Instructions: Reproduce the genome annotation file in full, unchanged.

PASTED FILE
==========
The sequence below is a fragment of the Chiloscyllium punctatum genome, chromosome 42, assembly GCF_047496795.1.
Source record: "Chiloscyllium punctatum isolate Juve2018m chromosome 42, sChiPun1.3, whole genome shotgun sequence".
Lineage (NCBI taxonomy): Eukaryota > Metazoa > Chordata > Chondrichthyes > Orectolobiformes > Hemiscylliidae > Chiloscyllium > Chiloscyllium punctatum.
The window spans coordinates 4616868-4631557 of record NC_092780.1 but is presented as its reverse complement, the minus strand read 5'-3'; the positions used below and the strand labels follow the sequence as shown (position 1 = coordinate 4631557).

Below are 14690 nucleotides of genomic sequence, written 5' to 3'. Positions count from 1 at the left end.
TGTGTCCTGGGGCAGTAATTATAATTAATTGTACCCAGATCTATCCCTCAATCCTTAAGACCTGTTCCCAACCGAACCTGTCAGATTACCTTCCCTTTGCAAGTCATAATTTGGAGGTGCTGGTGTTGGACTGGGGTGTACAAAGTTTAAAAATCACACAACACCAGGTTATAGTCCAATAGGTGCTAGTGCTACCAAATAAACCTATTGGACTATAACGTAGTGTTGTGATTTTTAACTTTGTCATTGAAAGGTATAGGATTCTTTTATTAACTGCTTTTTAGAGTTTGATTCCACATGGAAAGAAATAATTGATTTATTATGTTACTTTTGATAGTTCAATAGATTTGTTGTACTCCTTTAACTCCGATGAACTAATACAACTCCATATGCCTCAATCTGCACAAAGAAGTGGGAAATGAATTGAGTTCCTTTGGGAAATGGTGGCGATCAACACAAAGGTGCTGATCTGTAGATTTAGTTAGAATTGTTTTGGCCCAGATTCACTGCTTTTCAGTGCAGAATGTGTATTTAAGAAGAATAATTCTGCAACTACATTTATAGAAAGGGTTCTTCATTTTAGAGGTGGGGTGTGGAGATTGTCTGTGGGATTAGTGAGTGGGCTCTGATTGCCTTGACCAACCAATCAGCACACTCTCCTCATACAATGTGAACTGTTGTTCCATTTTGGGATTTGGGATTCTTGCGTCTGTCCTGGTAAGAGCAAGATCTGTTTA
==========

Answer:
The sequence below is a fragment of the Chiloscyllium punctatum genome, chromosome 42, assembly GCF_047496795.1.
Source record: "Chiloscyllium punctatum isolate Juve2018m chromosome 42, sChiPun1.3, whole genome shotgun sequence".
Lineage (NCBI taxonomy): Eukaryota > Metazoa > Chordata > Chondrichthyes > Orectolobiformes > Hemiscylliidae > Chiloscyllium > Chiloscyllium punctatum.
The window spans coordinates 4616868-4631557 of record NC_092780.1 but is presented as its reverse complement, the minus strand read 5'-3'; the positions used below and the strand labels follow the sequence as shown (position 1 = coordinate 4631557).

Below are 14690 nucleotides of genomic sequence, written 5' to 3'. Positions count from 1 at the left end.
TGTGTCCTGGGGCAGTAATTATAATTAATTGTACCCAGATCTATCCCTCAATCCTTAAGACCTGTTCCCAACCGAACCTGTCAGATTACCTTCCCTTTGCAAGTCATAATTTGGAGGTGCTGGTGTTGGACTGGGGTGTACAAAGTTTAAAAATCACACAACACCAGGTTATAGTCCAATAGGTGCTAGTGCTACCAAATAAACCTATTGGACTATAACGTAGTGTTGTGATTTTTAACTTTGTCATTGAAAGGTATAGGATTCTTTTATTAACTGCTTTTTAGAGTTTGATTCCACATGGAAAGAAATAATTGATTTATTATGTTACTTTTGATAGTTCAATAGATTTGTTGTACTCCTTTAACTCCGATGAACTAATACAACTCCATATGCCTCAATCTGCACAAAGAAGTGGGAAATGAATTGAGTTCCTTTGGGAAATGGTGGCGATCAACACAAAGGTGCTGATCTGTAGATTTAGTTAGAATTGTTTTGGCCCAGATTCACTGCTTTTCAGTGCAGAATGTGTATTTAAGAAGAATAATTCTGCAACTACATTTATAGAAAGGGTTCTTCATTTTAGAGGTGGGGTGTGGAGATTGTCTGTGGGATTAGTGAGTGGGCTCTGATTGCCTTGACCAACCAATCAGCACACTCTCCTCATACAATGTGAACTGTTGTTCCATTTTGGGATTTGGGATTCTTGCGTCTGTCCTGGTAAGAGCAAGATCTGTTTA